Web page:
Always try to memorize as much as you can, not just the notes but also the dynamic markings. It's easier than if you try to put them on later because you'd have to unlearn the manner in which you played so far and add expression. Play musically from the beginning. It's not just "I'll play the notes now and when I can play them then I will make music". No savor every sound and listen. By listening to the quality of tone you produce you will gradually train your mind into controlling your hands so that you more often than not produce the desired sound. Over the years it will become second nature and you will no longer be playing just notes, there will be depth and people will like listening to you and will want to hear more.

Memorize fingering. If you are a beginner look for editions of your piece that includes fingering. Follow it best you can but if something is terribly uncomfortable make adjustments. Write down fingerings for sections where it can be confusing and every time you play follow the exact same fingering. If you don't you will confuse your memory because you will play in a slightly different way each time, making it harder to properly memorize the piece.


Even after you are playing it smoothly hands together don't rush with the tempo. Play at a comfortable tempo. But from time to time challenge yourself and play as fast as you think you can (up to the performance speed not over). Just when you do that don't repeat a section too long with that tempo unless you are playing with no mistakes each time. If mistakes start to pop up, relax, it's normal. It's good that you tested with higher tempo. This will help weed out trouble spots and is good. Do it often so you can always know where things go wrong and fix them.

Slow down those sections and work your way by gradually increasing the tempo.

After you get a piece up to speed, invest some time each week or every few days if possible and take your time and go through the piece slowly and listen, really listen. Refer to the sheet music to make sure everything is properly played and you are not hitting wrong notes or skipping something or playing with fingering that is making it hard to play smoothly.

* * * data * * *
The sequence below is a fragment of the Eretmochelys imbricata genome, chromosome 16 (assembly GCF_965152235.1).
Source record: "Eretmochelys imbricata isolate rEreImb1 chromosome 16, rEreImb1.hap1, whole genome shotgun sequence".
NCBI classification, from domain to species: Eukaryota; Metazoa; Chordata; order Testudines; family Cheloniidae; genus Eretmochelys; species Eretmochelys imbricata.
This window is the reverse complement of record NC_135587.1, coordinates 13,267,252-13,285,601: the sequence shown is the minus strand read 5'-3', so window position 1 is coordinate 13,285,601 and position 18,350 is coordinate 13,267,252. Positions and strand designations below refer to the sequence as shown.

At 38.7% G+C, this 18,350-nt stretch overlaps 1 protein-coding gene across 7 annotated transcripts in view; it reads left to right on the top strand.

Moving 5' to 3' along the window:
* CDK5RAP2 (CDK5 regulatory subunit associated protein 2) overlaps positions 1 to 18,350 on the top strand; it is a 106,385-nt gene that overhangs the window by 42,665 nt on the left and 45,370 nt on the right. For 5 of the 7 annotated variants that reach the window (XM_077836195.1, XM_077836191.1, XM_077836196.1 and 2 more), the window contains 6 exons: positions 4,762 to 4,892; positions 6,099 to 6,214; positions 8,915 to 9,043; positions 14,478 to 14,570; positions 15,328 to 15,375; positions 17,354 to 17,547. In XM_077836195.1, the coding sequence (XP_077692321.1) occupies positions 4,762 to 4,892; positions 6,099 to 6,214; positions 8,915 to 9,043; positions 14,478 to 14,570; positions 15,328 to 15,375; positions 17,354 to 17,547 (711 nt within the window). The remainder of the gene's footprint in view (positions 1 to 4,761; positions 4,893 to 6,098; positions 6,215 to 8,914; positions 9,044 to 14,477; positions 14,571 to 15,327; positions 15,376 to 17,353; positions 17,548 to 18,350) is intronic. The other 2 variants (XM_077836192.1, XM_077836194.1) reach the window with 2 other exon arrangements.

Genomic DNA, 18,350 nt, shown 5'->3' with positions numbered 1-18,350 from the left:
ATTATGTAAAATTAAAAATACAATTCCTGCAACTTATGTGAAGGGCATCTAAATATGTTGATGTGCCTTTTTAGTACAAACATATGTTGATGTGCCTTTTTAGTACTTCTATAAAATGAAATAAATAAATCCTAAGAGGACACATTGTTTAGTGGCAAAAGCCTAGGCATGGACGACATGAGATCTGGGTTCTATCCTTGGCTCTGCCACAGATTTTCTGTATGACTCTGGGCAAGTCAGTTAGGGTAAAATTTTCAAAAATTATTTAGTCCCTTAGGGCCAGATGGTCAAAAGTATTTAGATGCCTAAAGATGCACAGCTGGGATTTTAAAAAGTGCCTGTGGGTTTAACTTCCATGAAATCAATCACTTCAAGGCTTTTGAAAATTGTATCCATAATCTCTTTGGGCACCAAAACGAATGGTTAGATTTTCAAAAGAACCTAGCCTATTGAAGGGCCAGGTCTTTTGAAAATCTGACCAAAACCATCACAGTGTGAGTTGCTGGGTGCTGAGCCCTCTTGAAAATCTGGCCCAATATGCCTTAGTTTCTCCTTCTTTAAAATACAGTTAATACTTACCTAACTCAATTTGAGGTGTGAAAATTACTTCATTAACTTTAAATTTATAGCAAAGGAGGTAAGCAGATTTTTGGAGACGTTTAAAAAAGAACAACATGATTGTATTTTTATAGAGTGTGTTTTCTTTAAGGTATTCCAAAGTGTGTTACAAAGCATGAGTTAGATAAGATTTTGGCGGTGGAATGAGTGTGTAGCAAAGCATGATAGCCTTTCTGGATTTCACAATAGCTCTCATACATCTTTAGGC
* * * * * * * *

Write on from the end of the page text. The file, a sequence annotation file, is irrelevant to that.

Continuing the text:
If you don't revisit pieces in such a manner it's very easy to start making mistakes in spots that you played flawlessly. This is because when you play fast your brain doesn't have time to think much, you are on autopilot and over time your knowledge of the piece can deteriorate slightly.


There is more but I think that's enough information. I wish my first teacher knew how to explain these things so that I wouldn't have to find out the hard way. I would have made tremendous progress by now.


Just as an example I will tell you what happened to me over the past 6 months.

I have been assigned a dozen pieces probably and I spent hours upon hours every day. I woke up at 8, went to the conservatory, spent till 2 PM there in classes. Then I go back home and I play with lots of 10 min breaks till 9 PM.

That's every single day (minus weekends when I only get 2 hours each day).

Let me tell you that despite all my effort I never mastered any of the pieces because my practice was not organized.

I have good scores on my exams because my teacher counted in all the hard work and dedication and not so much the degree of mastery of each piece. But I know it was my fault and I know I did a ton of work but did it the wrong way.

So I was discouraged and I stopped playing for about 20 days. I just picked up again two days ago because I have to return to classes in 20 days from now.

So I have been practicing 10 times less. However, now I follow this little system I briefly described. I've played a total of 6 hours the last 3 days.

I picked up my last piece which I never got past page 1 during my study. It's Debussy - Doctor Gradus ad Parnassum. Amazing piece. It can be played extremely fast or at moderate tempo and is still adequate. I am aiming for something in between. Try as I might I spent a month and a bit over it before and I failed to play it smoothly in any tempo. The last 3 days I've been working it in sections and been concentrated and started memorizing right away. The piece is 50% memorized by day 3. So imagine what you can do in 1 month of such good practice. This piece will be done and over with by then and I can enjoy playing it. In comparison this piece would have taken me 3 months just to get going smoothly by practicing 7 hours a day the wrong way.


Good luck!

Quote:
Secondly, when first starting out, until you learn a piece in a method book is it ok to just read the finger numbers, assuming a five note song which I will only have those for a while, until you learn it and then read the notes as you play or will this hurt you in the long run? What about those note charts too? OK to use them for the first couple of weeks? I am speaking of the ones that fit behind the keys and name the note and show it on the staff.


Best to learn all the notes and their positions. It's easier than you think and takes about a week to learn them and be able to quickly identify. A month of dedicated work on it and you will never again wonder "what's this note and which key on the piano you press to produce it".

I made flashcards for myself when I started. They had the note on a staff and the name of it in the back. I'd shuffle them and try to guess. I became able to identify them really fast in no time. Also try to imagine where it will be on the piano. It's not hard, just takes time to sink in, you can't cram that much info in your head at once. Take it a step at a time.

I also learned an online application on a website to learn the positions of all the notes on the keyboard, took a couple of days and a few weeks to translate it to a real piano.